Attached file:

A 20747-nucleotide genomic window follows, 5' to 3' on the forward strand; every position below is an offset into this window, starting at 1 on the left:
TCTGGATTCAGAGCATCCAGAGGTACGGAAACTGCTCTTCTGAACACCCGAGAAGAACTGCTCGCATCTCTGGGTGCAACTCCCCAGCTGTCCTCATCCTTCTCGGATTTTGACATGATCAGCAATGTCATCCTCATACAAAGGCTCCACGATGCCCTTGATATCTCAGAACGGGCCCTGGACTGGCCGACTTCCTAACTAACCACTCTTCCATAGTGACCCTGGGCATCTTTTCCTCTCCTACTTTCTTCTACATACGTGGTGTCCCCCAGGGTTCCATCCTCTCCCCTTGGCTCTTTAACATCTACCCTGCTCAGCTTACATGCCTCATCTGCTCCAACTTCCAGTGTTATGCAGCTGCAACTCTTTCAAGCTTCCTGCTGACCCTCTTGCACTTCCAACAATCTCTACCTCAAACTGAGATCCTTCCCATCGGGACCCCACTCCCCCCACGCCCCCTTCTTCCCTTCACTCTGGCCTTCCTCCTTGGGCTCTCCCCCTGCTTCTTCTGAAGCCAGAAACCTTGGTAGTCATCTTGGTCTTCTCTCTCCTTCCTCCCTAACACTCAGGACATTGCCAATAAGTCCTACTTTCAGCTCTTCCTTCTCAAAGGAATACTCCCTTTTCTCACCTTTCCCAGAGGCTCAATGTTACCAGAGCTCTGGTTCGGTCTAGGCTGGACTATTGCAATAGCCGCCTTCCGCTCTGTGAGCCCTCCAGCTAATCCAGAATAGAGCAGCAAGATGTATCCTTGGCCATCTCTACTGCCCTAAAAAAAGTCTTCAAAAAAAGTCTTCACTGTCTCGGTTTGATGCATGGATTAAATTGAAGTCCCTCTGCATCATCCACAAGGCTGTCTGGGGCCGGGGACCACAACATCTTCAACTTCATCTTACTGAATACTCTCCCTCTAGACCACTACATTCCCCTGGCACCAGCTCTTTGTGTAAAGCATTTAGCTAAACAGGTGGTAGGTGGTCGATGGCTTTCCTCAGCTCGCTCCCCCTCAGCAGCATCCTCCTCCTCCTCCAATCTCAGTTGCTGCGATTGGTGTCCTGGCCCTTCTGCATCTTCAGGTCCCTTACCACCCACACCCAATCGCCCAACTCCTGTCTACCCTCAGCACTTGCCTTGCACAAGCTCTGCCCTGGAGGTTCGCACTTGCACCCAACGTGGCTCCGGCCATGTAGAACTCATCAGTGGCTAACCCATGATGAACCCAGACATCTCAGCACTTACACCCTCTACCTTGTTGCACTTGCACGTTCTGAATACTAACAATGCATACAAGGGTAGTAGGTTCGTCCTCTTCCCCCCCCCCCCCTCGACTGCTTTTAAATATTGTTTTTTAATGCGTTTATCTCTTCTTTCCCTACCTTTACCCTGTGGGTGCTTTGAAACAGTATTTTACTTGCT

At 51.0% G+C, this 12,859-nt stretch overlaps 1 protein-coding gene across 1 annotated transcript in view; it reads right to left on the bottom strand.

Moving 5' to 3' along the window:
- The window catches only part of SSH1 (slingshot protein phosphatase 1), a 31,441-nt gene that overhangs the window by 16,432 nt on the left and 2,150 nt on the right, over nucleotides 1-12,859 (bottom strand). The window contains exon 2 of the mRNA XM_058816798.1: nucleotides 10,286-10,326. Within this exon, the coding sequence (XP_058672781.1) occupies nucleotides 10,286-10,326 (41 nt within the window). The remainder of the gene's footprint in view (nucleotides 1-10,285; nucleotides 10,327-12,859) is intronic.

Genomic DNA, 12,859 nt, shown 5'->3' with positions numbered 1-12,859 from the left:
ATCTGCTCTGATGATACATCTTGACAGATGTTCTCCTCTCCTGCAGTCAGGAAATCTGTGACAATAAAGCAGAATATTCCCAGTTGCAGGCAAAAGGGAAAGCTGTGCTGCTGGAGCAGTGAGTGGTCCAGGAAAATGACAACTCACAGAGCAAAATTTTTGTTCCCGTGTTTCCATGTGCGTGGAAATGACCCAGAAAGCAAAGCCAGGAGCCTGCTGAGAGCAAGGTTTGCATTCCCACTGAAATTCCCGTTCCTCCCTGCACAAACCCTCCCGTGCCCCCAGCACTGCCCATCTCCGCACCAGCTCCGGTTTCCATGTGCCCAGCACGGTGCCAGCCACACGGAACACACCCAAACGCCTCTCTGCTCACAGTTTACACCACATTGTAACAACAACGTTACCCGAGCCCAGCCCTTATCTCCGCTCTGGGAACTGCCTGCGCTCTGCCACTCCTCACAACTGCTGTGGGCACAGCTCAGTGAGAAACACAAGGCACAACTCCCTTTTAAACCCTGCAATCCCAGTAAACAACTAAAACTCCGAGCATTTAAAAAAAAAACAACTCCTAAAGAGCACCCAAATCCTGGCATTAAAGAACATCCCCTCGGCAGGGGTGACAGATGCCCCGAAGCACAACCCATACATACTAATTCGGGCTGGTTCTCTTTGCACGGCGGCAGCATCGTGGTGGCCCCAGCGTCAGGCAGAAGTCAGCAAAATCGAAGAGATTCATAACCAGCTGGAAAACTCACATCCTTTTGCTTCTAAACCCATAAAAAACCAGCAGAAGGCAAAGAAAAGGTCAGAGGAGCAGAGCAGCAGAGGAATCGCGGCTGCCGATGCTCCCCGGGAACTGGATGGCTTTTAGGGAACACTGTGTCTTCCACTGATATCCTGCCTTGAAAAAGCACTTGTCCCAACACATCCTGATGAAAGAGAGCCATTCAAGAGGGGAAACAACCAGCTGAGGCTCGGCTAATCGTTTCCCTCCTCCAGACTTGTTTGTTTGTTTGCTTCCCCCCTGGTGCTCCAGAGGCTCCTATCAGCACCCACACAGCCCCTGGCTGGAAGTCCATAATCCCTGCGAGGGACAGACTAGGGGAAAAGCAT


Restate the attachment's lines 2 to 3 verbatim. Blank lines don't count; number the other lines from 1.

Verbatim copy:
TCTGGATTCAGAGCATCCAGAGGTACGGAAACTGCTCTTCTGAACACCCGAGAAGAACTGCTCGCATCTCTGGGTGCAACTCCCCAGCTGTCCTCATCCTTCTCGGATTTTGACATGATCAGCAATGTCATCCTCATACAAAGGCTCCACGATGCCCTTGATATCTCAGAACGGGCCCTGGACTGGCCGACTTCCTAACTAACCACTCTTCCATAGTGACCCTGGGCATCTTTTCCTCTCCTACTTTCTTCTACATACGTGGTGTCCCCCAGGGTTCCATCCTCTCCCCTTGGCTCTTTAACATCTACCCTGCTCAGCTTACATGCCTCATCTGCTCCAACTTCCAGTGTTATGCAGCTGCAACTCTTTCAAGCTTCCTGCTGACCCTCTTGCACTTCCAACAATCTCTACCTCAAACTGAGATCCTTCCCATCGGGACCCCACTCCCCCCACGCCCCCTTCTTCCCTTCACTCTGGCCTTCCTCCTTGGGCTCTCCCCCTGCTTCTTCTGAAGCCAGAAACCTTGGTAGTCATCTTGGTCTTCTCTCTCCTTCCTCCCTAACACTCAGGACATTGCCAATAAGTCCTACTTTCAGCTCTTCCTTCTCAAAGGAATACTCCCTTTTCTCACCTTTCCCAGAGGCTCAATGTTACCAGAGCTCTGGTTCGGTCTAGGCTGGACTATTGCAATAGCCGCCTTCCGCTCTGTGAGCCCTCCAGCTAATCCAGAATAGAGCAGCAAGATGTATCCTTGGCCATCTCTACTGCCCTAAAAAAAGTCTTCAAAAAAAGTCTTCACTGTCTCGGTTTGATGCATGGATTAAATTGAAGTCCCTCTGCATCATCCACAAGGCTGTCTGGGGCCGGGGACCACAACATCTTCAACTTCATCTTACTGAATACTCTCCCTCTAGACCACTACATTCCCCTGGCACCAGCTCTTTGTGTAAAGCATTTAGCTAAACAGGTGGTAGGTGGTCGATGGCTTTCCTCAGCTCGCTCCCCCTCAGCAGCATCCTCCTCCTCCTCCAATCTCAGTTGCTGCGATTGGTGTCCTGGCCCTTCTGCATCTTCAGGTCCCTTACCACCCACACCCAATCGCCCAACTCCTGTCTACCCTCAGCACTTGCCTTGCACAAGCTCTGCCCTGGAGGTTCGCACTTGCACCCAACGTGGCTCCGGCCATGTAGAACTCATCAGTGGCTAACCCATGATGAACCCAGACATCTCAGCACTTACACCCTCTACCTTGTTGCACTTGCACGTTCTGAATACTAACAATGCATACAAGGGTAGTAGGTTCGTCCTCTTCCCCCCCCCCCCCTCGACTGCTTTTAAATATTGTTTTTTAATGCGTTTATCTCTTCTTTCCCTACCTTTACCCTGTGGGTGCTTTGAAACAGTATTTTACTTGCT

At 51.0% G+C, this 12,859-nt stretch overlaps 1 protein-coding gene across 1 annotated transcript in view; it reads right to left on the bottom strand.